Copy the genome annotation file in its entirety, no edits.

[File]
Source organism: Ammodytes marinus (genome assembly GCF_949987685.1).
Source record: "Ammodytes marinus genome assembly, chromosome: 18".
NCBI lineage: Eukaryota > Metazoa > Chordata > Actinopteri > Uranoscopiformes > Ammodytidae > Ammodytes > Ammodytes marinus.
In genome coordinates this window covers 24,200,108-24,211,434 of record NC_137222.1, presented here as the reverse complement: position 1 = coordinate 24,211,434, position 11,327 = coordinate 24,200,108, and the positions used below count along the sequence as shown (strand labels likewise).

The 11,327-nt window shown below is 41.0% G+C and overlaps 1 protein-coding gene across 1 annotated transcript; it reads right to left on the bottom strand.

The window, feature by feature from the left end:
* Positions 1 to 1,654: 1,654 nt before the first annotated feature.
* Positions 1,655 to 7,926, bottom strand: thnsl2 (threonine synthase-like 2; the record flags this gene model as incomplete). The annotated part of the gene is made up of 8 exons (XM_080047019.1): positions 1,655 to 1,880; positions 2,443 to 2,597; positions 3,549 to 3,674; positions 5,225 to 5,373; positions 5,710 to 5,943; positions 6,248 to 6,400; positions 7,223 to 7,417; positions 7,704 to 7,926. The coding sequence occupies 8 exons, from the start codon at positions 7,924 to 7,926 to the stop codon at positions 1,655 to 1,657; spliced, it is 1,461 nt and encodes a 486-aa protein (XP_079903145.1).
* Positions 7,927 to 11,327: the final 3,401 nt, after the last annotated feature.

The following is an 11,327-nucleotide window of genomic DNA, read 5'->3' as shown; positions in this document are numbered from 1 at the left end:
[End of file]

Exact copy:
Source organism: Ammodytes marinus (genome assembly GCF_949987685.1).
Source record: "Ammodytes marinus genome assembly, chromosome: 18".
NCBI lineage: Eukaryota > Metazoa > Chordata > Actinopteri > Uranoscopiformes > Ammodytidae > Ammodytes > Ammodytes marinus.
In genome coordinates this window covers 24,200,108-24,211,434 of record NC_137222.1, presented here as the reverse complement: position 1 = coordinate 24,211,434, position 11,327 = coordinate 24,200,108, and the positions used below count along the sequence as shown (strand labels likewise).

The 11,327-nt window shown below is 41.0% G+C and overlaps 1 protein-coding gene across 1 annotated transcript; it reads right to left on the bottom strand.

The window, feature by feature from the left end:
* Positions 1 to 1,654: 1,654 nt before the first annotated feature.
* Positions 1,655 to 7,926, bottom strand: thnsl2 (threonine synthase-like 2; the record flags this gene model as incomplete). The annotated part of the gene is made up of 8 exons (XM_080047019.1): positions 1,655 to 1,880; positions 2,443 to 2,597; positions 3,549 to 3,674; positions 5,225 to 5,373; positions 5,710 to 5,943; positions 6,248 to 6,400; positions 7,223 to 7,417; positions 7,704 to 7,926. The coding sequence occupies 8 exons, from the start codon at positions 7,924 to 7,926 to the stop codon at positions 1,655 to 1,657; spliced, it is 1,461 nt and encodes a 486-aa protein (XP_079903145.1).
* Positions 7,927 to 11,327: the final 3,401 nt, after the last annotated feature.

The following is an 11,327-nucleotide window of genomic DNA, read 5'->3' as shown; positions in this document are numbered from 1 at the left end: